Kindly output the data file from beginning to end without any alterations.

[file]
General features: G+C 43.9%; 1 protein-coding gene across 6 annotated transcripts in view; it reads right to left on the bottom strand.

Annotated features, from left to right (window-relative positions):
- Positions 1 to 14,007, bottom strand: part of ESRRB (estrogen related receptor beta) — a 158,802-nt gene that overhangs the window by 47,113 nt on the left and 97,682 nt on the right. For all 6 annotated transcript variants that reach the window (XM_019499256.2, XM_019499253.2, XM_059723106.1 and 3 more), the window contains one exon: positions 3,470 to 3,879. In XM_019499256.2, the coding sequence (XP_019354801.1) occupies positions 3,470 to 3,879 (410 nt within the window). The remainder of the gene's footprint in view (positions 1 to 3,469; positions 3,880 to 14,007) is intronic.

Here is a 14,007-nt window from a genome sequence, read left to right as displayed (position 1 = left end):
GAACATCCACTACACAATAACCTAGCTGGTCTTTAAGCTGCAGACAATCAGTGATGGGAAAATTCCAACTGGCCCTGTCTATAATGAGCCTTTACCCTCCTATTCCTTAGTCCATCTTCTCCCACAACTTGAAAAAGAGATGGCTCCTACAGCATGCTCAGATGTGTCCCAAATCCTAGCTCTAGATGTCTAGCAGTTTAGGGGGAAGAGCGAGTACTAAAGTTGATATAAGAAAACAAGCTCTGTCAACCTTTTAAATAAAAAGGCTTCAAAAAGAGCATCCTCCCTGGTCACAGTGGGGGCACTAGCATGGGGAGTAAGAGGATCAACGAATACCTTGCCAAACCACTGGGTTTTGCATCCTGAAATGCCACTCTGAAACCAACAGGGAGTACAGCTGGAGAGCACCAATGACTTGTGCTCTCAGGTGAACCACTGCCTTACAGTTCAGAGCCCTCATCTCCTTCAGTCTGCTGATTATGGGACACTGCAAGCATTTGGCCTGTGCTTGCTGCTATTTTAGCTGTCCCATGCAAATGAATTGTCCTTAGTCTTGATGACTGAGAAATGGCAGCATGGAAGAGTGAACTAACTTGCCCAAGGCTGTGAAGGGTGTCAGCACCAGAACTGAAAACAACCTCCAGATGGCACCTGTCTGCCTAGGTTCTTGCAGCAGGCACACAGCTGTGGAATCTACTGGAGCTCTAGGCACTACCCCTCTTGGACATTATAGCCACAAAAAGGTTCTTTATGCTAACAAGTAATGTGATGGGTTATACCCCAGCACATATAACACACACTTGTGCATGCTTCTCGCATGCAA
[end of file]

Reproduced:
General features: G+C 43.9%; 1 protein-coding gene across 6 annotated transcripts in view; it reads right to left on the bottom strand.

Annotated features, from left to right (window-relative positions):
- Positions 1 to 14,007, bottom strand: part of ESRRB (estrogen related receptor beta) — a 158,802-nt gene that overhangs the window by 47,113 nt on the left and 97,682 nt on the right. For all 6 annotated transcript variants that reach the window (XM_019499256.2, XM_019499253.2, XM_059723106.1 and 3 more), the window contains one exon: positions 3,470 to 3,879. In XM_019499256.2, the coding sequence (XP_019354801.1) occupies positions 3,470 to 3,879 (410 nt within the window). The remainder of the gene's footprint in view (positions 1 to 3,469; positions 3,880 to 14,007) is intronic.

Here is a 14,007-nt window from a genome sequence, read left to right as displayed (position 1 = left end):
GAACATCCACTACACAATAACCTAGCTGGTCTTTAAGCTGCAGACAATCAGTGATGGGAAAATTCCAACTGGCCCTGTCTATAATGAGCCTTTACCCTCCTATTCCTTAGTCCATCTTCTCCCACAACTTGAAAAAGAGATGGCTCCTACAGCATGCTCAGATGTGTCCCAAATCCTAGCTCTAGATGTCTAGCAGTTTAGGGGGAAGAGCGAGTACTAAAGTTGATATAAGAAAACAAGCTCTGTCAACCTTTTAAATAAAAAGGCTTCAAAAAGAGCATCCTCCCTGGTCACAGTGGGGGCACTAGCATGGGGAGTAAGAGGATCAACGAATACCTTGCCAAACCACTGGGTTTTGCATCCTGAAATGCCACTCTGAAACCAACAGGGAGTACAGCTGGAGAGCACCAATGACTTGTGCTCTCAGGTGAACCACTGCCTTACAGTTCAGAGCCCTCATCTCCTTCAGTCTGCTGATTATGGGACACTGCAAGCATTTGGCCTGTGCTTGCTGCTATTTTAGCTGTCCCATGCAAATGAATTGTCCTTAGTCTTGATGACTGAGAAATGGCAGCATGGAAGAGTGAACTAACTTGCCCAAGGCTGTGAAGGGTGTCAGCACCAGAACTGAAAACAACCTCCAGATGGCACCTGTCTGCCTAGGTTCTTGCAGCAGGCACACAGCTGTGGAATCTACTGGAGCTCTAGGCACTACCCCTCTTGGACATTATAGCCACAAAAAGGTTCTTTATGCTAACAAGTAATGTGATGGGTTATACCCCAGCACATATAACACACACTTGTGCATGCTTCTCGCATGCAA